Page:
If you read nothing else, read this …
• Most defined contribution (DC) pension providers offer lifestyling, in which the funds are invested in equities to start with, and then moved gradually into fixed interest or cash over the last few years before retirement.
• It is popular as a default option, and may be compulsory for the pensions to be sold as part of the Treasury’s planned suite of stakeholder investments.
• It is sold by providers as a “leave it to us” option, but this can cause problems if people retire earlier or later than originally planned.
‘Lifestyling’ is one of those jargon words that the insurance industry loves. The idea behind it is that the investment mix in a defined contribution (such as a group personal pension or a stakeholder pension) fund in the years running up to an employee’s retirement it is automatically altered away from equities towards gilts and cash. At the Prudential, for example, there are various lifestyle options.
For Pru’s Lifestyle Option 1, a countdown starts eight years before selected retirement age, with progressive moves from equities into fixed interest over the following five years; over the final three years the remaining amounts in equities are gradually switched into a cash fund. Alternatively its Lifestyle Option 10 invests initially in equities and then 10 years before retirement age the investments are automatically switched in preset proportions at monthly intervals to the Retirement Protection Passive Fund. The message in the Pru’s literature is that with these lifestyling choices there is “less need for you to take proactive investment decisions”.
Lifestyling is likely to be compulsory for the pensions to be sold as part of the Treasury-approved suite of stakeholder products, following the recommendations of the Sandler Report on retail investment. As recently explained by the Financial Services Authority, it will be for schemes to decide on their own approach, but it is likely that “lifestyling will have to begin five years before retirement and that retirement will be taken to be the date specified on the contract”.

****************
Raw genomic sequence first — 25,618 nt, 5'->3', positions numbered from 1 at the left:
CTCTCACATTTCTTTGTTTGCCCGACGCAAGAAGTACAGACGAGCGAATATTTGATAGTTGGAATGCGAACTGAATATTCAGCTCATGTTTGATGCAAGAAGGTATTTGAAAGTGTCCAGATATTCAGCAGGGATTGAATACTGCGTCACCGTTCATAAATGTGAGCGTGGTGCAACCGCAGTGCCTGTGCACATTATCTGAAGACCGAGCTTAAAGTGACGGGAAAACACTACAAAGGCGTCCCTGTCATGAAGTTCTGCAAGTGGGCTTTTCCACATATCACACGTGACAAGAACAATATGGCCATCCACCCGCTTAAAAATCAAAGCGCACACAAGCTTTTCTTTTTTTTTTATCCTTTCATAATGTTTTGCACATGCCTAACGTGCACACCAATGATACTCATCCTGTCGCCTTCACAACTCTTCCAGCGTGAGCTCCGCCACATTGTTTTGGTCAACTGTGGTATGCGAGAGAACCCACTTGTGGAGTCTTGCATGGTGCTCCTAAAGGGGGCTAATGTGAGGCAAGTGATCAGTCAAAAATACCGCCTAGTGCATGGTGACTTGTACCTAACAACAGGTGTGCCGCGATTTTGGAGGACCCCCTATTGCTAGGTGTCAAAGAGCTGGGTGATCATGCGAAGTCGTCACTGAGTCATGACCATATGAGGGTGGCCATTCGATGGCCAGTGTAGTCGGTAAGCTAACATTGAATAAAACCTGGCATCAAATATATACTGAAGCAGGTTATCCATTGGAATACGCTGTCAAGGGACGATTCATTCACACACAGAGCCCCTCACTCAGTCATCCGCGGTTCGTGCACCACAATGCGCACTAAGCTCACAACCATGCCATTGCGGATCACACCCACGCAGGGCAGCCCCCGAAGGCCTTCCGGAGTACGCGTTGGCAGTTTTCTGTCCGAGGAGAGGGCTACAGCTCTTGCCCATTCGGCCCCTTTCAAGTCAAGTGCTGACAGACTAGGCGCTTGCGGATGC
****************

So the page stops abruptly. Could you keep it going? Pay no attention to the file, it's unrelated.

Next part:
Iain Henshall, employee benefits consultant at Towry Law, points out that this will compound the flaws that already exist in many lifestyle plans. If an employee decides to prolong their working life “their money will be in cash or a low-risk fund over those extra years, and they will lose out on equity growth”.
He is more relaxed about the consequences if an employee decides to retire early. “You are going to be in no worse a position than if you had been in a balanced managed fund throughout.” Henshall also thinks it is unwise to sell lifestyling as the “never think about it again” option. “You do need to take a more active approach, if original assumptions change.”
Richard Stroud, chief executive of multi-employer pension fund the Pensions Trust, is far more critical. “With some administration systems,” he says, “when somebody changes their actual retirement date, the lifestyling programme goes backwards as if the new retirement date was the original planned date. It then works out the shortage in bonds and carries out a large transaction the following month.”
This means that a chunk of equities will be sold all at once – which could mean a major loss to the employee if the market happens to be down on that day. Stroud would like to see some tight requirements for lifestyle arrangements, with products that are more flexible in terms of retirement age. He concludes: “If retirement dates change, then switching should be [conducted] over the remaining period.”